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Death toll in Albania earthquake reaches 51 as search and rescue operations end

International rescuers searching for survivors in Durres, Albania on November 27, 2019. Photo by Dipartimento della Protezione Civile, the national body in Italy that deals with exceptional events, (CC BY 2.0)

The search and rescue operation following the catastrophic 6.4-magnitude earthquake that hit Albania before dawn on November 26, 2019, ended on Saturday, November 30. The ministry of defense reported that the death toll in the port city of Durrës and the nearby town of Thumane reached 51, with thousands left injured and homeless and over 2,400 buildings damaged.

The small town of Thumane experienced the highest death toll from Tuesday's quake with 26 people killed, six of whom belonged to one family, and but one of whom was under age 30. They were buried Friday, the VOA reported.

The funeral of 11 people who lost their lives as a result of earthquakes striking Albania was held in Thumana on Friday.

Preliminary figures showed more than 1,465 buildings in the Albanian capital Tirana, and about 900 in nearby Durrës, were seriously damaged in the quake. About 2,000 people were injured and at least 4,000 are homeless. About 2,500 people whose homes were damaged have been relocated to hotels. Others have been taken to neighboring Kosovo or have moved to areas in eastern Albania, AP reported.

Save the Children announced through a press release that 9,000 children are in need following the earthquake. 

In a cabinet meeting, Prime Minister Edi Rama said that the homeless will be re-housed by mid-December and Lek 1 million (USD~8,985) compensation would be given to the families of people who lost their lives.

Humanitarian aid has been pouring in from all over the world, especially from Albania's neighbor countries. Thousands of homeless Albanians are staying in camps set up by Kosovo's government in the city of Prizren and elsewhere.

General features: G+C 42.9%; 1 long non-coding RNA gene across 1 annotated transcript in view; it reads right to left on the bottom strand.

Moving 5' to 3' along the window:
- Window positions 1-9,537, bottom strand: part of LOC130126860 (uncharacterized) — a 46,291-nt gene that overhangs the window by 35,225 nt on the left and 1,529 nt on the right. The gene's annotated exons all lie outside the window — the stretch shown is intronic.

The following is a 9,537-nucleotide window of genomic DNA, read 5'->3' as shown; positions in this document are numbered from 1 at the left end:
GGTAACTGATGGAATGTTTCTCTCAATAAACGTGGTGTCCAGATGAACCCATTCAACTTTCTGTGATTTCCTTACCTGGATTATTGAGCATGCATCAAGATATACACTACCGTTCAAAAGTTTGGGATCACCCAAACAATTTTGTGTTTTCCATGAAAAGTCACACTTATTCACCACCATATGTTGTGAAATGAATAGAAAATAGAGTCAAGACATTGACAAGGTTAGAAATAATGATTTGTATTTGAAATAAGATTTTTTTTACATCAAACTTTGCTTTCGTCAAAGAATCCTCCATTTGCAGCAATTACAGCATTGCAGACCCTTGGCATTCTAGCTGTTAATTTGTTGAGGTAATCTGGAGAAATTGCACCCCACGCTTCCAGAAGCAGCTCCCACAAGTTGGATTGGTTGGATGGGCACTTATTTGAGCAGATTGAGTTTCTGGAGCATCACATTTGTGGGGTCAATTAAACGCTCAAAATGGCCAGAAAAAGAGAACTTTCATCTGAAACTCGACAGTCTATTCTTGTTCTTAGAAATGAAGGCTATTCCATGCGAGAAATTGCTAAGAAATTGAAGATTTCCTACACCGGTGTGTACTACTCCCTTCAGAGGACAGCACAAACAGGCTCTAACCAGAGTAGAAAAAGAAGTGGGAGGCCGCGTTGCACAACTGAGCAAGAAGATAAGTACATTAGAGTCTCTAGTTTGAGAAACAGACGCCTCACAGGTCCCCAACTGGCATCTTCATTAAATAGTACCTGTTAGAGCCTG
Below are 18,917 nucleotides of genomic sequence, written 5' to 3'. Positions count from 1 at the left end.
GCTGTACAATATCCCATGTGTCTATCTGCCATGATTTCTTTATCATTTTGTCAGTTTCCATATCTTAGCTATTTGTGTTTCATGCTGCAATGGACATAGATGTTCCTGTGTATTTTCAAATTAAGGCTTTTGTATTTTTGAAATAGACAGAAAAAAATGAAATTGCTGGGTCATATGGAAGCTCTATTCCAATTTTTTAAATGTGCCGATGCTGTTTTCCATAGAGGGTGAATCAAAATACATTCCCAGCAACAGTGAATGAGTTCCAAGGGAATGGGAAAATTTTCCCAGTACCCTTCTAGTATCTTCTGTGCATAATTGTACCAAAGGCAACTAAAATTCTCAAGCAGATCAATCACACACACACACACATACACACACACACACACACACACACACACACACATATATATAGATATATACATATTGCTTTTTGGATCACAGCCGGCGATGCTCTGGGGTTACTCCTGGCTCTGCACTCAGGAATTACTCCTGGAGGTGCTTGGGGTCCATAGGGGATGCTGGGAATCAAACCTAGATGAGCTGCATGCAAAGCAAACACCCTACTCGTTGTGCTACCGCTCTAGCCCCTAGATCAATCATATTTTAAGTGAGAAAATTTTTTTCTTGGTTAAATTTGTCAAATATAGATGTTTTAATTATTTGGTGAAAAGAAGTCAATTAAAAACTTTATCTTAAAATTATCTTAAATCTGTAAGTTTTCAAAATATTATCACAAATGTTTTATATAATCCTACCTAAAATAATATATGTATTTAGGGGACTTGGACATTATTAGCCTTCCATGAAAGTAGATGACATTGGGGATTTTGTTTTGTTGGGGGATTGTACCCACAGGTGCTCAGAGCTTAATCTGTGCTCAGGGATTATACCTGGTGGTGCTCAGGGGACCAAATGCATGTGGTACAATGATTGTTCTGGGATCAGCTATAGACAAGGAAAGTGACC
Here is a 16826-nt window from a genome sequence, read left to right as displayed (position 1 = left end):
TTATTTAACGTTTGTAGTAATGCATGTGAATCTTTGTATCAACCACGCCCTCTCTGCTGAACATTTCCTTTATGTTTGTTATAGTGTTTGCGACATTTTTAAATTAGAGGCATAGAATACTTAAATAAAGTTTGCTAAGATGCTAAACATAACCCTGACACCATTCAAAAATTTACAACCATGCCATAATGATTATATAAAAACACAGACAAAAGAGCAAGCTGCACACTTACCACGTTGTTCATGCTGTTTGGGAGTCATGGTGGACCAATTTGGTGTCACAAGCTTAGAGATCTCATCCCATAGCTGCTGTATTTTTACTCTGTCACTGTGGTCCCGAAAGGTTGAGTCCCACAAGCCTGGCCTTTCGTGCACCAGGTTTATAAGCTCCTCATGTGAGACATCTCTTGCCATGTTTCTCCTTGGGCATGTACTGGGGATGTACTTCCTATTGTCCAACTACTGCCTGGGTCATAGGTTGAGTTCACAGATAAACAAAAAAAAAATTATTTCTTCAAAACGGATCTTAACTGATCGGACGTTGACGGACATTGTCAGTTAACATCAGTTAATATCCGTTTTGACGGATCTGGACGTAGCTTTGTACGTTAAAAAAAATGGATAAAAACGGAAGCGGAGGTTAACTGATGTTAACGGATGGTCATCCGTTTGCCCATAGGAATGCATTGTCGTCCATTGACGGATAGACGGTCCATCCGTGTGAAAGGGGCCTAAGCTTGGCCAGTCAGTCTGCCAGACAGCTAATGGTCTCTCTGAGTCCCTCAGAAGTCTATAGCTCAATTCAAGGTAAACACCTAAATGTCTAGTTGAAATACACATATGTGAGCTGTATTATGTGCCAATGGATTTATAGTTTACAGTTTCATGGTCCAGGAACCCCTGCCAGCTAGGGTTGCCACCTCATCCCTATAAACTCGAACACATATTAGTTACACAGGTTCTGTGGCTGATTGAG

Public outcry forces resignation of Durrës mayor after unfortunate comments

The Mayor of Durrës, Valbona Sako, resigned on Sunday after a statement she made on live TV that “we are happy we only had 50 victims” (at the time of the interview) from the earthquake. While she meant to say that it could have been much worse, her unfortunate choice of the word “happy” in relation to the disaster was received with furry by netizens:

Facebook post translation: Hurt by the overwhelming negative reaction to my statement, under stress that transcends my powers, I resign from the office of Mayor of Durrës.

Thanks from my heart to all those who believed in me and I hope for understanding by everyone.

Another statement by Sako that the affected people were accommodated in 5-star hotels, was received with vitriol and sarcasm:

We are grateful that the earthquake destroyed our homes so Valbona Sako can take us in 5-star hotels; in normal conditions we could have not afforded not even for holidays

Humanitarian aid continues

As the authorities and foreign experts are assessing the damages, the government has established a special web site to collect donations to help the affected families. Besides offering a way to donate securely and directly, the government's system also enables users to register to volunteer, donate food, clothing and toys, and sign up to “adopt” —i.e. offer shelter to—people have lost their homes.

Establishing a single official point for online donations designed to foster trust and prevent misuse of the goodwill of Albanian and other contributors in the region. During similar disasters in the Balkans, like the 2016 flood in Skopje, portions of the humanitarian aid were intercepted and appropriated by local corrupt structures or online swindlers.

Private donation initiatives have also been launched, especially by members of the Albanian diaspora:

Celebrities of Albanian origin such aas Dua Lipa, Rita Ora and Bebe Rexha also have launched appealed for donations from their fans around the world.

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